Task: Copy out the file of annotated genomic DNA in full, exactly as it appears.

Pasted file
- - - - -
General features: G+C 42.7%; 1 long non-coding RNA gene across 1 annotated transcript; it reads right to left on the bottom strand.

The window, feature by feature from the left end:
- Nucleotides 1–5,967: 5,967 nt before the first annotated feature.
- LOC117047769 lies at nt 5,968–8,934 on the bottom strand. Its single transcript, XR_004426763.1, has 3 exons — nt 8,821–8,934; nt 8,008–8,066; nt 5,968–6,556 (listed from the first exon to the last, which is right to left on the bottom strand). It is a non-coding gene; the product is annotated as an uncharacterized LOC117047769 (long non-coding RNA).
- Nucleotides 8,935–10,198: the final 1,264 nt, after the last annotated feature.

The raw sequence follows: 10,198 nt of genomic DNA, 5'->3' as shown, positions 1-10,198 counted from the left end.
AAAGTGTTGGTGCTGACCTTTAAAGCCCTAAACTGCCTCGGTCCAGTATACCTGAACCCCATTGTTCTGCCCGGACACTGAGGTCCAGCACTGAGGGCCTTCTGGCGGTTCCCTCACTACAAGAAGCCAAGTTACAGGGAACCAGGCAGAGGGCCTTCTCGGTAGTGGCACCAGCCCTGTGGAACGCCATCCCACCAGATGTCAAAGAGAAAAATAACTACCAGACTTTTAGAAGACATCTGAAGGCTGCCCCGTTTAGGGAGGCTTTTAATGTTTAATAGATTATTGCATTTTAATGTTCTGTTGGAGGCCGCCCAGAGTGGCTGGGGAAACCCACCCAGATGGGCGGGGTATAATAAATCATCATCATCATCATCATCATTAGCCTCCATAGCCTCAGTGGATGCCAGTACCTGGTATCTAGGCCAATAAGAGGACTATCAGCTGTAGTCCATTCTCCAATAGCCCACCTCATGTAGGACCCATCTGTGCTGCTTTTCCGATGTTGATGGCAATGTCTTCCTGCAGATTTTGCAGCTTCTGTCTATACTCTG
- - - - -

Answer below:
General features: G+C 42.7%; 1 long non-coding RNA gene across 1 annotated transcript; it reads right to left on the bottom strand.

The window, feature by feature from the left end:
- Nucleotides 1–5,967: 5,967 nt before the first annotated feature.
- LOC117047769 lies at nt 5,968–8,934 on the bottom strand. Its single transcript, XR_004426763.1, has 3 exons — nt 8,821–8,934; nt 8,008–8,066; nt 5,968–6,556 (listed from the first exon to the last, which is right to left on the bottom strand). It is a non-coding gene; the product is annotated as an uncharacterized LOC117047769 (long non-coding RNA).
- Nucleotides 8,935–10,198: the final 1,264 nt, after the last annotated feature.

The raw sequence follows: 10,198 nt of genomic DNA, 5'->3' as shown, positions 1-10,198 counted from the left end.
AAAGTGTTGGTGCTGACCTTTAAAGCCCTAAACTGCCTCGGTCCAGTATACCTGAACCCCATTGTTCTGCCCGGACACTGAGGTCCAGCACTGAGGGCCTTCTGGCGGTTCCCTCACTACAAGAAGCCAAGTTACAGGGAACCAGGCAGAGGGCCTTCTCGGTAGTGGCACCAGCCCTGTGGAACGCCATCCCACCAGATGTCAAAGAGAAAAATAACTACCAGACTTTTAGAAGACATCTGAAGGCTGCCCCGTTTAGGGAGGCTTTTAATGTTTAATAGATTATTGCATTTTAATGTTCTGTTGGAGGCCGCCCAGAGTGGCTGGGGAAACCCACCCAGATGGGCGGGGTATAATAAATCATCATCATCATCATCATCATTAGCCTCCATAGCCTCAGTGGATGCCAGTACCTGGTATCTAGGCCAATAAGAGGACTATCAGCTGTAGTCCATTCTCCAATAGCCCACCTCATGTAGGACCCATCTGTGCTGCTTTTCCGATGTTGATGGCAATGTCTTCCTGCAGATTTTGCAGCTTCTGTCTATACTCTG